Unlike other oils that don’t offer a stable damping response over a wide temperature range, and may even damage the plastics and o-rings used, silicone shock oil doesn’t have this risk and has a stable viscosity over a wide temperature range.
Silicon shock oil comes in many thickness ratings, expressed in CST, CPS or WT. However, the problem is their relation is not the same across different brands of silicon shock oil. Even with the WT (weight) standard, one brand’s 30 WT might not be as thick as another brand’s 30 WT. Since CPS/CST doesn’t have this problem, it’s easier to stick to CPS/CST instead. It is good to note that soft, thin oils are up to 350, you have the medium thick oils from 350 to 700, and up till 1000 are the “hard” oils.
What is a shock spring?
As mentioned, shock springs and shock oil go hand-in-hand. You should normally use firmer springs if you are using thicker oil.
Make sure that your shock spring is firm enough to fully extend the shock when fully compressed in a reasonable amount of time. If you use thicker shock oil and the spring is not firm enough, the spring will have not enough time to fully extend the shock before the next shock compression.
Lighter springs and thinner oil should be used when the tracks are slippery in order to create more body roll and slow the car’s reactions. Firmer springs with thicker oil should be used on asphalt, grass or Astroturf tracks with tons of grip to resist traction rolling.
When changing the shock springs, be sure to change both the front and rear springs at the same time to maintain the same balance front to rear.
What is a shock piston?
A shock piston is used to delay or activate the damping action, and thus is similar to using thicker or thinner shock oil.
In order to slow down the damping, you would want a smaller piston hole because less oil will pass through the piston. Increasing/decreasing the size of a piston’s hole is used when you can’t find the right oil density. For example, if the 30 weight oil is too thin and 40 weight oil is too thick, hence you would need to use the 30 weight oil with smaller piston holes or 40 weight oil with larger piston holes.
When used in the front, bigger holes increase front traction on bumpy surface and body roll on high traction surface. When used in the rear, bigger holes increase rear traction on bumpy surface and body roll on high traction surface.
When used in the front and rear, smaller holes decrease front traction on bumpy surface and body roll on high traction surface. It also makes the RC car less prone to bottoming out and allow the RC car jump better and higher. Additionally, smaller holes decrease the rear end to squat under hard acceleration when used in the rear.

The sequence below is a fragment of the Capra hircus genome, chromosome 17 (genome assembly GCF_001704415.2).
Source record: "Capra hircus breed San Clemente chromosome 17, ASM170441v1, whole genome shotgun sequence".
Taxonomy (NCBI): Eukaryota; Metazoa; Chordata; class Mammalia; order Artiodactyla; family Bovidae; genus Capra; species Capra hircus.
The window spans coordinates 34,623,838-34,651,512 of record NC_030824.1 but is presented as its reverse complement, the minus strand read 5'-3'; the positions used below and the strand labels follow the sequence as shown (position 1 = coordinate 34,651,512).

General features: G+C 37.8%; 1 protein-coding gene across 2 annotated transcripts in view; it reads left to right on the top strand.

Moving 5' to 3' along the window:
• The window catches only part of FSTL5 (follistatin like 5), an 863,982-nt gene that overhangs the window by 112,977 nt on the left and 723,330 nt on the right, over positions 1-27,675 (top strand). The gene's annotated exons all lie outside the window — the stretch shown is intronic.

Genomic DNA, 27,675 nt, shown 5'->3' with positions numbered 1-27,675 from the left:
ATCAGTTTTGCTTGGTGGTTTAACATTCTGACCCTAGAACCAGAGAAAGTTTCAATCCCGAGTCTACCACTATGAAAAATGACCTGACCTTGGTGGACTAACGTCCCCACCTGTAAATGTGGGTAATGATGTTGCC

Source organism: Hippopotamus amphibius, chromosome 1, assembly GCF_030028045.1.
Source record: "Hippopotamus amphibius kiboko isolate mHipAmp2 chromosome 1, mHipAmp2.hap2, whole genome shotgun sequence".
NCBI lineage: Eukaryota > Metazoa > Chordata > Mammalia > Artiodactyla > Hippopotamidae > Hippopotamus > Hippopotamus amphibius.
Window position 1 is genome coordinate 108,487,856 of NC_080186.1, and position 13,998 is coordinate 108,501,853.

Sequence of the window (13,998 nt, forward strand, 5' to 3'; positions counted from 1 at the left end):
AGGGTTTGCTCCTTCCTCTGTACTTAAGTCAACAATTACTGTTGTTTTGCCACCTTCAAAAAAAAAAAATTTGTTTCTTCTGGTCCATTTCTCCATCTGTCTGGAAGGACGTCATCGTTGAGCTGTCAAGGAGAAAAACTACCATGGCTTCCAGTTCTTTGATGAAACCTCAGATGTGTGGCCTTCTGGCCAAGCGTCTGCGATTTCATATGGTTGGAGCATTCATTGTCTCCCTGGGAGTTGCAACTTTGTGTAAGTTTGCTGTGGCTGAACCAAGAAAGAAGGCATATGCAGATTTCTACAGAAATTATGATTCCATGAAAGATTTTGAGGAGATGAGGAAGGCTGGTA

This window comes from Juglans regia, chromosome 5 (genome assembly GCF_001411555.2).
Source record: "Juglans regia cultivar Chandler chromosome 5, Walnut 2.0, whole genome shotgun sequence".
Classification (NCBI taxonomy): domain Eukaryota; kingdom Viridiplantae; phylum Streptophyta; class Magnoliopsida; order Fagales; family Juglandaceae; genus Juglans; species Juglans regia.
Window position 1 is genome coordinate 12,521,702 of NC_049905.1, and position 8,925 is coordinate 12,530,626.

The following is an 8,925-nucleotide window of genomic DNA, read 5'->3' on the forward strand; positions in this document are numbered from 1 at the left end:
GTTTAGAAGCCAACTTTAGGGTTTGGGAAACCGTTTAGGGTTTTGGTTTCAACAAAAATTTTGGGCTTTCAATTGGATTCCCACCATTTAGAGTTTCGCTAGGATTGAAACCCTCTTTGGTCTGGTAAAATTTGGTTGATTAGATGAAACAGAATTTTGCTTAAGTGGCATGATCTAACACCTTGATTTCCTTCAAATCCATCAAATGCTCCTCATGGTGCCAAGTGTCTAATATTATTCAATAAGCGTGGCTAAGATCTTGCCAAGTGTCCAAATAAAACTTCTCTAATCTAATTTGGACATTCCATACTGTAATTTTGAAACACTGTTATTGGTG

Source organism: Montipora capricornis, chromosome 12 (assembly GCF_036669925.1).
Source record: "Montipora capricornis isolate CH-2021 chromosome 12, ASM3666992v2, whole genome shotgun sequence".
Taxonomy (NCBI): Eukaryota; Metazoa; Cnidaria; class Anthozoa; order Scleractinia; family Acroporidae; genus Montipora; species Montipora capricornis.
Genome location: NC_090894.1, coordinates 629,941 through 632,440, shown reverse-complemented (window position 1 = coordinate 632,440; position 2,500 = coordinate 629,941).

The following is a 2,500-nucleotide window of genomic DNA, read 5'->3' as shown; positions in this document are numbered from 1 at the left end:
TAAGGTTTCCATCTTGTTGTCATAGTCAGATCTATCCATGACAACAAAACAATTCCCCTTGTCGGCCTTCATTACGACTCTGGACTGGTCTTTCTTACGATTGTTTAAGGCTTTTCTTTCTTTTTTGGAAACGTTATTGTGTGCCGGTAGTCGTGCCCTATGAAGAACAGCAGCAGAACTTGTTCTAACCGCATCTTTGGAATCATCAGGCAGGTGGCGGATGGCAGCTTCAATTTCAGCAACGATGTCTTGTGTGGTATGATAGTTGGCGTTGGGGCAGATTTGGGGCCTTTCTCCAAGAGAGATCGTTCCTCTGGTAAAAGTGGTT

What is a shock position?
The angle of the shock is called the shock position, and can be adjusted by changing the shock location on the shock tower and/or the a-arm. This is particularly helpful when you can’t find the correct shock spring/oil combo.
Changing the shock position also alters the rc car suspension damping and you may have to adjust the shock spring/oil according to your new shock position. The ride height will also be affected by the new shock position.
A less inclined shock position will make the initial shock damping stiffer, decrease lateral traction, makes the vehicle more responsive but less stable.
A more inclined shock position will soften the initial shock damping, make shocks more progressive, increases lateral traction and make the vehicle more stable.
How do I know which oil shocks to buy?
If your current shocks are worn, broken, or your car currently has friction shocks or simple springs, you will need new shocks. There are different types of shocks to choose from.
Metal vs Plastic Shock
Metal shocks are better than plastic shocks. There is always a risk of the shock caps popping off on a big impact with a plastic shock, whereas a metal shock body tends to have less friction between it and the piston. Some metal shocks also are coated insides for even further reduced friction, like the “velvet” coating Kyosho uses, or Titanium Nitride coating etc.
Regular Shocks vs Big Bore Shocks vs Piggyback Shocks
RTR cars that come with oil shocks are often fitted with regular shocks. A 1/10 scale RC car will need a shock body diameter of around 12 mm.
Big Bore shock body is bigger in diameter than regular shocks. Big Bore shocks supposedly improves damping, and it usually does, but sometimes the label Big Bore is just used for marketing by a brand, and are the same as another brand’s regular shocks.
Piggyback shocks have a second oil reservoir, on top on the main cylinder and are supposed to have an advantage over regular and big bore shocks. The oil in the shock can get warmer during heavy action and will get thinner as a result, even though silicone oil has quite a consistant thickness over a wide temperature range. Since the Piggyback shock has more oil in the shock, it takes longer for it to heat up.
That said, the advantage of using a piggyback shock over regular or big bore shocks is limited. Piggyback shocks are also harder to refill properly, and it also take up more space thus limiting mounting options.
Hopefully this guide will help you understand the RC car suspension better and how you can improve and adjust to improve your lap times.